Parents are included at each tier and are given opportunities for input throughout the process. However, parents may be confused about their student's participation in, and movement through, the process. Here is a more detailed look at how the process works in a typical school:

The classroom teacher notices that a particular student is having academic and/or behavioral difficulties. The teacher notifies the parents that the student is being referred to Tier 2. Letter, notifies the parents in advance, and a meeting is held with other teachers and staff, the parents, and a school administrator. The classroom teacher is asked to implement the suggested strategies for a period of time, usually at least 6 weeks. During that time, the teacher must keep data on the student's response to the intervention. Then the teacher, along with the other Tier 2 team members, will graph the student's response to the intervention. This will show the student's progress (or lack or progress), and will indicate whether the student should be referred to the next Tier.

When the student is referred to Tier 3 (SST), additional staff members become involved, usually the school counselor and other specialists. Meetings are held to review the student's progress, and parents are invited to attend. At Tier 3, even more "targeted interventions" will be recommended and the teacher will again be required to keep data, showing the student's response to the intervention. Other specialists may come to the school and observe the child and report their feedback at the SST or Tier 3 meetings. Again, a specified period of time will be set for these strategies to be used.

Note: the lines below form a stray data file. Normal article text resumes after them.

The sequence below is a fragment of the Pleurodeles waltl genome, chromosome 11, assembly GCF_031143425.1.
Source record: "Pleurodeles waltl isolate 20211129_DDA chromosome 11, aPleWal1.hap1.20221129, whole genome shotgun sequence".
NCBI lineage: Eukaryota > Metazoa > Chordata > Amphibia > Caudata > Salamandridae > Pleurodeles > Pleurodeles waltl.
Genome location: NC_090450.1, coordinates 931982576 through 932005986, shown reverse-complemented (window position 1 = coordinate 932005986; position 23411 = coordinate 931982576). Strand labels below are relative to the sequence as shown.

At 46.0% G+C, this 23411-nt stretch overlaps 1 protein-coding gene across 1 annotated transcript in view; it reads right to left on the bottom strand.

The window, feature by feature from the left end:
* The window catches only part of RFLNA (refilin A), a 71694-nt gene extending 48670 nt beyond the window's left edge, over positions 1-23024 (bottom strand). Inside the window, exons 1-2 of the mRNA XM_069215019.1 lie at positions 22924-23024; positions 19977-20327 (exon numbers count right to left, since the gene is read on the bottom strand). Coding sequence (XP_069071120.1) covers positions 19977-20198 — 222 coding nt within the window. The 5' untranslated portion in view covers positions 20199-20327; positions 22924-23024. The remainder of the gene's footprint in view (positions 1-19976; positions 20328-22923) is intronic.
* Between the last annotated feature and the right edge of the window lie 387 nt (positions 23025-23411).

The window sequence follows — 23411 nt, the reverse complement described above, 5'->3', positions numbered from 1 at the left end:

After analyzing the data, the team will either make a recommendation for the student to stay at Tier 3 and continue to be monitored for progress, or they may recommend a move to Tier 4, Special Education. In this case, parents will be asked to give their permission for an official assessment to be performed by the school psychologist, which will determine eligibility for Special Education services.

As a parent , you may have an evaluation performed by a psychologist of your choosing working in a private practice or other agency. At AAPA, the licensed clinical psychologists who are part of this practice, perform hundreds of such evaluations every year. Your student's school will usually coordinate its efforts with your psychologist and the test results he or she obtains. There are tests that a private psychologist can perform, and diagnoses that can be made, that the public school system is not allowed to make, such as a diagnosis of ADD.

If you are a parent who has a child in a public school in Georgia, and you think he or she needs to receive additional assistance beyond the general education instruction, the best place to start is by contacting the student's classroom teacher. If you are not sure whom to contact, contact either the school counselor or school administrator, who can point you in the right direction.

There are many resources available to parents regarding the RTI process. Look on your local school system website, or your state Department of Education website for specific information regarding the RTI process. Additional information can be located at the following websites:


Resources utilized for this article include:

Make It Work by Kimberly D Clements, Ph.D., and Russell A. Sabella, Ph.D., published in the American School Counselor Association's American School Counselor Professional Journal, May/June 2010.

The Cobb County School System Response to Intervention Handbook for Schools 2006-2007

Problem Solving and the RTI, a presentation by Rich Downs, School Counseling Consultant, Florida Department of Education 2007